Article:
The Most Rev. James A. McFadden
First Bishop of Youngstown
1943 — 1952
The Diocese of Youngstown was created from the Diocese of Cleveland in 1943 by Pope Pius XII. Bishop James A. McFadden (former auxiliary bishop of Cleveland) was named its first bishop and St.Columba Church on the North Side of Youngstown became the Cathedral. The new diocese comprised 3,404 square miles (8,820 km2) and featured 110 churches, three hospitals run by religious orders, 54 parochial elementary schools, one parochial junior high school, and three Catholic high schools.
When Bishop McFadden died on November 16, 1952, Emmet M. Walsh became the new bishop. Walsh had been named Coadjutor Bishop and was formerly the Bishop of Charleston, South Carolina. In 1954, St. Columba Cathedral was destroyed by a fire. Bishop Walsh undertook the task of building a new cathedral, which was dedicated in 1958. St. Patrick Church on the south side of Youngstown became the Pro-Cathedral until the new St. Columba Cathedral was ready.
In 1962, when Pope John XXIII convened the Vatican Council II, Bishop Walsh and his Auxiliary Bishop, James W. Malone, attended the council in the Vatican Basilica of St. Peter. Upon the illness of Bishop Walsh, Bishop Malone was named Apostolic Administrator; after Bishop Walsh died on March 16, 1968, Bishop Malone was named the Bishop of Youngstown on May 2, 1968. Bishop Malone was the Bishop of Youngstown for almost thirty years; Bishop William A. Hughes (later Bishop Emeritus of Covington, Kentucky) was his auxiliary for several years.
Following Bishop Hughes' appointment to Covington, Bishop Benedict Franzetta was named the Auxiliary of Youngstown. In 1996, Bishop Malone reached the age at which bishops must turn in their resignation. Bishop Thomas J. Tobin was named his successor and was installed as Bishop of Youngstown on February 2, 1996. Bishop Franzetta, who retired on September 4, 1996, died on September 26, 2006. On March 31, 2005, Pope John Paul II appointed Bishop Tobin as Bishop of Providence, Rhode Island. On 30 January 2007, Pope Benedict XVI named Bishop George Murry, S.J. as the fifth bishop of the Diocese of Youngstown.
Coat of Arms
of the Most Reverend George V. Murry, S.J. PH.D.
By heraldic tradition, the arms of the bishop of a diocese are joined with the arms of his diocese that are seen on the left side of the design. The coat of arms of the Diocese of Youngstown are composed of a green field on which is displayed a silver wavy bar (called a fess) to represent the Mahoning River that flows through the See City. Upon the wavy fess are two green arrowheads to honor the Native American peoples that first inhabited the area that is now Youngstown and a cross pommetté. The green cross pommetté is taken from the arms of the Diocese of Cleveland from which the Diocese of Youngstown was carved in 1943. This separation on the new diocese is further symbolized by the golden dove placed in the arms above the wavy fess. The word dove in Latin is "columba," and is taken from the arms of Pope Pius XII, who created the new diocese. It additionally honors the titular of the cathedral church in the See City. Below the wavy fess is a golden anvil to honor, represent and acknowledge the industrial landscape that is northeastern Ohio.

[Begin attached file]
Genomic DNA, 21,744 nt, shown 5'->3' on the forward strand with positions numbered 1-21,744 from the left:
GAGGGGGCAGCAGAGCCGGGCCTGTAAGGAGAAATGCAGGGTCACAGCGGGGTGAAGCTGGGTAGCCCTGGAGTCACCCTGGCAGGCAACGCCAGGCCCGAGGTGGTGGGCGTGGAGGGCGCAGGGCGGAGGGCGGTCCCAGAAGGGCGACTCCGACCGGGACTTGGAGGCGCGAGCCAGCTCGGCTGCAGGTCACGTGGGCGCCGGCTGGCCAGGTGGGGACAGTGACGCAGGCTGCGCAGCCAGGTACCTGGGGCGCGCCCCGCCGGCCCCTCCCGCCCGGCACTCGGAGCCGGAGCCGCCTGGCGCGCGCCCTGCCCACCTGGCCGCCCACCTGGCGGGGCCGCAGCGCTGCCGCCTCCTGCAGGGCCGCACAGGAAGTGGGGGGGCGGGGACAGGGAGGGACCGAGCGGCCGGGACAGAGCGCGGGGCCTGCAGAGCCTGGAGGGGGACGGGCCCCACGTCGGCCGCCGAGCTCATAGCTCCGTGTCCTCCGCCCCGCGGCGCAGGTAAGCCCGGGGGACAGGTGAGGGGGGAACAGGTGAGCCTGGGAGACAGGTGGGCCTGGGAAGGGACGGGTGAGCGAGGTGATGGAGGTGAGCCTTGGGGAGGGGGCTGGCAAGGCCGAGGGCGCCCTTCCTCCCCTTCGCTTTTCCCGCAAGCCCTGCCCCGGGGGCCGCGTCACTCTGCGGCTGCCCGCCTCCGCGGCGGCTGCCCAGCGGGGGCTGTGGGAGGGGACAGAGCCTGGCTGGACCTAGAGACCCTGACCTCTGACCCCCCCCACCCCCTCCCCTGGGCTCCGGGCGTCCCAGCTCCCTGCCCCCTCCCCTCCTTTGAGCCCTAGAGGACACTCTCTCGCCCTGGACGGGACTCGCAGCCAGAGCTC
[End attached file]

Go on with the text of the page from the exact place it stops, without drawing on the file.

For his personal arms, seen in the right side of the shield, Bishop Murry has retained the arms that he adopted at the time of his selection to receive the fullness of Christ's most holy priesthood, as a bishop, when he became an auxiliary bishop for the Archdiocese of Chicago, and which he retained during his tenure as Bishop of Saint Thomas, in the United States Virgin Islands.
The Bishop's personal arms are composed of three sections. The upper portion is a blue field on which is seen the monogram of The Holy Name (IHS). This is a central feature of the arms of the Bishop's religious community, the Society of Jesus, and it is by this symbol that Bishop Murry acknowledges the integral part of his life that is "as a Jesuit." In the central portion of the design, on a golden field, is a red phoenix with gold fleur-de-lis on each wingtip. This is a symbol taken from the arms of the Archdiocese of Chicago where His Excellency had the honor to serve as an Auxiliary Bishop. In the base portion, on a white field is a red cross. This configuration is known as a Cross of Saint George and by its use Bishop Murry honors his baptismal patron.
For his motto Bishop Murry continues to use the phrase CHRIST MY LIGHT. By the use of this phrase, he expresses that for the Christian to find his way, one needs a light to follow or a light to find the path on which to go. In either case, that light is Christ, to show the way and to be the goal at the end of the journey.
The achievement in completed by the external ornamentation which are a gold processional cross, and the pontifical hat, called a gallero, with its six tassels in three rows on either side of the shield, all in green. These are the heraldic insignia of a prelate of the rank of bishop, by instruction of The Holy See, of March 31, 1969.